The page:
So I’ve seen a lot of people open putty and then select their host and finally enter a user name and password. I don’t do that. I don’t want to either. Why would I? I’m a computer scientist/programmer/whatever. I should not do repetitive tasks. I should automate it. Password free SSH login is just that: Automation.
How do you do it?
This isn’t rocket science. Let us start with what SSH is Secure Shell. OMG! That didn’t help. It is a protocol that helps you to connect to remote machines securely over unsecured networks. Over use of secure you might say. You generally need an SSH server and an SSH client for this purpose. Generally most of your enterprise linux hosts would be configured to allow your personal workstation to connect to it using an SSH client like Putty. There are several different versions of this protocol too. But I’m not a networking protocol geek. So enough said. Let us go right into what you have to do to setup your computer to log in.
- Download putty and puttygen.exe from http://www.chiark.greenend.org.uk/~sgtatham/putty/
- Open puttygen.exe after installation. You’ll see some options to choose the type of key to generate. Choose the one that suits you. I chose the default and my SSH server supports that too. SSH-2(RSA)
- I left the number of bits in the key as the default 1024
- Then click Generate, and as the the key is being generated, you may move your mouse over the panel and create more randomness. I didn’t include screenshot out of fear of the application’s UI changing over time.
- Once the public key is generated, you’ll be prompted with a panel to enter Key passphrase. DO NOT ENTER PASSPHRASE. The whole purpose of this was to do password free entry, so do not type in a passphrase.
- Save the key to a safe location. Now please don’t print it and keep it in a safe. Just store it somewhere in your personal folder. C:\.ssh\puttykey\worklaptop.ppk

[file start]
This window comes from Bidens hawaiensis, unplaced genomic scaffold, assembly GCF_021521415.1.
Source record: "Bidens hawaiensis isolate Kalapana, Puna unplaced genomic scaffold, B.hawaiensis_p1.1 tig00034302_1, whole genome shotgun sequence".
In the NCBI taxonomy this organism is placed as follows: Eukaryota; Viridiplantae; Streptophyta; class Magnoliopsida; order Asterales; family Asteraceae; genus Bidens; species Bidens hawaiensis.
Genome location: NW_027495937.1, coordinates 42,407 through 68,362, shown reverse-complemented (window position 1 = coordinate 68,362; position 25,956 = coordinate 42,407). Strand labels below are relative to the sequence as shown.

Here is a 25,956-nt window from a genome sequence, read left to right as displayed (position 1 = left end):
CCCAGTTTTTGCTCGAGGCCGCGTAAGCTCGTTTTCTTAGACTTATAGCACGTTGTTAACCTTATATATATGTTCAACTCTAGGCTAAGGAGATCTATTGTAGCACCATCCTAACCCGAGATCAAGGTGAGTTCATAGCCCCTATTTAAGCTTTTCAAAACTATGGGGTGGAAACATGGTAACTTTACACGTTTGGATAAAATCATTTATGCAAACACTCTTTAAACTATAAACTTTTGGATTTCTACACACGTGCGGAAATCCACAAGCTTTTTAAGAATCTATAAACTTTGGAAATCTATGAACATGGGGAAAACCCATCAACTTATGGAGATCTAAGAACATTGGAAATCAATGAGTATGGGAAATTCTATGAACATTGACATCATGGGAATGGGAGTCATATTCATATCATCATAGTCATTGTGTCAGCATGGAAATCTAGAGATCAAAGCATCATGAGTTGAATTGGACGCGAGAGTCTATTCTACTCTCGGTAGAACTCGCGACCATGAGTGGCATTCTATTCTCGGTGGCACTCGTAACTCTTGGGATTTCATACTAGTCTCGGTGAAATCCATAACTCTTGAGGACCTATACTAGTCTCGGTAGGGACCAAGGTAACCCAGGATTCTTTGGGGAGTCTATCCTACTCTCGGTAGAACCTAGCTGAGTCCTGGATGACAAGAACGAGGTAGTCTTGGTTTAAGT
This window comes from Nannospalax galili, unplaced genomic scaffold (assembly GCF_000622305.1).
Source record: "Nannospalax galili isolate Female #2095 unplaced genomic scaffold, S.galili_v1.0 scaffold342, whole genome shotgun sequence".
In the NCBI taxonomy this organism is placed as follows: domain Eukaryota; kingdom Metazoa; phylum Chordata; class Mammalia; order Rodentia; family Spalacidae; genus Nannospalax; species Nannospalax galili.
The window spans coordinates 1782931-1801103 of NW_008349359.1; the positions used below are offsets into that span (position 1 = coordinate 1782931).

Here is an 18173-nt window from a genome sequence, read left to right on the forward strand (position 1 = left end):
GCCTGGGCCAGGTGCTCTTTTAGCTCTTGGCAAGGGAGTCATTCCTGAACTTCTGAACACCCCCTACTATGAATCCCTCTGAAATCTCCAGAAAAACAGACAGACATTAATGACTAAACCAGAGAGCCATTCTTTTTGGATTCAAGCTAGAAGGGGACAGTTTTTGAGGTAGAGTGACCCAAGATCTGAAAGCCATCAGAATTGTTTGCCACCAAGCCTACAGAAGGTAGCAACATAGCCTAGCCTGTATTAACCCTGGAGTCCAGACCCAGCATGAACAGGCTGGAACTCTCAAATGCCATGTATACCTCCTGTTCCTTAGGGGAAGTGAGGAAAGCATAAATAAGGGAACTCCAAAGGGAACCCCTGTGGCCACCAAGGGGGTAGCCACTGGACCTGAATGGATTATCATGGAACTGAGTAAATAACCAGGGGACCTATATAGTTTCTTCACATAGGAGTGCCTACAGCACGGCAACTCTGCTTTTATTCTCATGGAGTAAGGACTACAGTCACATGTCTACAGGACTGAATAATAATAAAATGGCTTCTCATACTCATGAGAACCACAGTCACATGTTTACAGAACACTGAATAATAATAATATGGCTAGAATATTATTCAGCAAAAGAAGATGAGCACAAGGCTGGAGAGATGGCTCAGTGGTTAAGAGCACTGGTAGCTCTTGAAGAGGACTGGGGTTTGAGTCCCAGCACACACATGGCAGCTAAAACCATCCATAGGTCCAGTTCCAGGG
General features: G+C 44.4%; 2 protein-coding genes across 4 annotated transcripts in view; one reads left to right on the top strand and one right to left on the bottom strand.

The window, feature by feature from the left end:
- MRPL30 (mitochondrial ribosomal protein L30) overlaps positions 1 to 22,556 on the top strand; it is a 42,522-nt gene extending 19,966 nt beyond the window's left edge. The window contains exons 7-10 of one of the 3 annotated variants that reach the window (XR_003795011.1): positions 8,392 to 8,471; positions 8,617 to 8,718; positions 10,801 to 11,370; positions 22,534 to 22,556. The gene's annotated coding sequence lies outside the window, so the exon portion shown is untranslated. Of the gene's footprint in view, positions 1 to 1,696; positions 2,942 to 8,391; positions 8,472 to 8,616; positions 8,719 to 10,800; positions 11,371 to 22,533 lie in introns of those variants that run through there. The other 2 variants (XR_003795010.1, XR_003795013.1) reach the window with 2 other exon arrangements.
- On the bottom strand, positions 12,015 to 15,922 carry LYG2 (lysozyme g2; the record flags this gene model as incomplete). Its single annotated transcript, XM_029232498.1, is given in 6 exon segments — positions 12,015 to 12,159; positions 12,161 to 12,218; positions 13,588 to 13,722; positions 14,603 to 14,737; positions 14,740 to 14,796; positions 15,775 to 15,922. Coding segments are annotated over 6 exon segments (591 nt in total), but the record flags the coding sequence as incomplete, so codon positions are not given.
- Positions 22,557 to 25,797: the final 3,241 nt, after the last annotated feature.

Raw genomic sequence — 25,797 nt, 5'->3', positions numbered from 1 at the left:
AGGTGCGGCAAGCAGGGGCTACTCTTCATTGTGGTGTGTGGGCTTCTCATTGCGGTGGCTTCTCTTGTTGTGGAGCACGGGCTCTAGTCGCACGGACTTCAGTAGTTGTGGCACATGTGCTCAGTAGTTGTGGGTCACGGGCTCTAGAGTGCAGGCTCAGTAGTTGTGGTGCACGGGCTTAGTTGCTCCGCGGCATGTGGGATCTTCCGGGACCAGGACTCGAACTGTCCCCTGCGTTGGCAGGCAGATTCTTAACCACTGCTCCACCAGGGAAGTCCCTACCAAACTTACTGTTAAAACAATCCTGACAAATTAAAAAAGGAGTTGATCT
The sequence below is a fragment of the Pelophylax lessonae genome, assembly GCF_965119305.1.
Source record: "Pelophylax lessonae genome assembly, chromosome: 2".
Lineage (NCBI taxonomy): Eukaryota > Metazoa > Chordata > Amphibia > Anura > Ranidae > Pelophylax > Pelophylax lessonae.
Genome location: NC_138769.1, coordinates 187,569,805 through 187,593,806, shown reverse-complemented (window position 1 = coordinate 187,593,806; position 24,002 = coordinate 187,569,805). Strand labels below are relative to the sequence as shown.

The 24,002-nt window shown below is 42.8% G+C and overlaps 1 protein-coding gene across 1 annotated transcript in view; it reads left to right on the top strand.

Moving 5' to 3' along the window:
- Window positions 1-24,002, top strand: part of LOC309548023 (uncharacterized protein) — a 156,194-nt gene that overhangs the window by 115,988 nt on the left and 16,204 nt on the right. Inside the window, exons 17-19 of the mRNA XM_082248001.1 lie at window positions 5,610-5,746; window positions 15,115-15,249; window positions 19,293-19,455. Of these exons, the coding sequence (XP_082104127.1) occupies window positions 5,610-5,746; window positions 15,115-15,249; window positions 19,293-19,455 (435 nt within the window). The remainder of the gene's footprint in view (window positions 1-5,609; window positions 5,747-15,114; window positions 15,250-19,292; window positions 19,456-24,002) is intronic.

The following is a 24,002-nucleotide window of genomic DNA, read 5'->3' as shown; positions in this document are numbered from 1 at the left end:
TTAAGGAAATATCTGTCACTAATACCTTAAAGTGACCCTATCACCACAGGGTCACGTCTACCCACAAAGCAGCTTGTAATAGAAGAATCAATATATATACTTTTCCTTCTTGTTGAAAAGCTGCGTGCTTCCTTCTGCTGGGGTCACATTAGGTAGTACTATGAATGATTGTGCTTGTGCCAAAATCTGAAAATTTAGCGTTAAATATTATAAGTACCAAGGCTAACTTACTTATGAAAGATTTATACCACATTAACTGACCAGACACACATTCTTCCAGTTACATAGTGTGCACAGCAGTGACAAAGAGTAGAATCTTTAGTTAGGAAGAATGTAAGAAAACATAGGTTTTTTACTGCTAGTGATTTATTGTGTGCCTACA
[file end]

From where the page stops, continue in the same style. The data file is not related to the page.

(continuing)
- Open the file in a text editor, choose your favourite and copy the lines that follows Public Lines
- Now for one last time, open putty and connec to the remote host using your userid and password.
- In your home directory there should be a default .ssh directory (hidden one), else just create one of that name. This is important as this is the default location that your sshAgent would look for your public keys.
- Inside that directory create a file called authorized_keys if it doesn’t exist alreadyd, if it did, then just edit it.
- Type " ssh-rsa " (including spaces in the quotes, exclude the quotes) on the line that you intend to paste your public key, which you copied from the workflaptop.ppk file. Paste your public key. save the file and close it.
- Generally it is good practice to keep this file private for you. So run the chmod 600 authorized_keys and that should make your authorized_keys file readable and editable only by you
- This completes your configuration of the SSH server to allow you to do a password free login!
- Exit this existing connection to the remote host and try logging in again using Putty to the same remote host. It shouldn’t prompt you for a password.
- In your Putty, load the session you generally use for connecting to your remote host.
- On the left hand panel expand the Connection menu.
- Choose the Data option and fill in the auto-login username field with the username you would like to automatically log in with. If your windows username is also your Linux username, then just choose the use system username option.
- Again back to the left hand panel, expand the SSH menu and choose the Auth option
- Fill in the private key file location in your case, if you followed my instructions earlier it would be C:\.ssh\puttykey\worklaptop.ppk
- Select the Sessions option from the left pane menu, and now save session. This should make sure that your regular session now has the SSH settings saved with it.
- That is all your honor. Happy SSH-ing without a password to your remote host.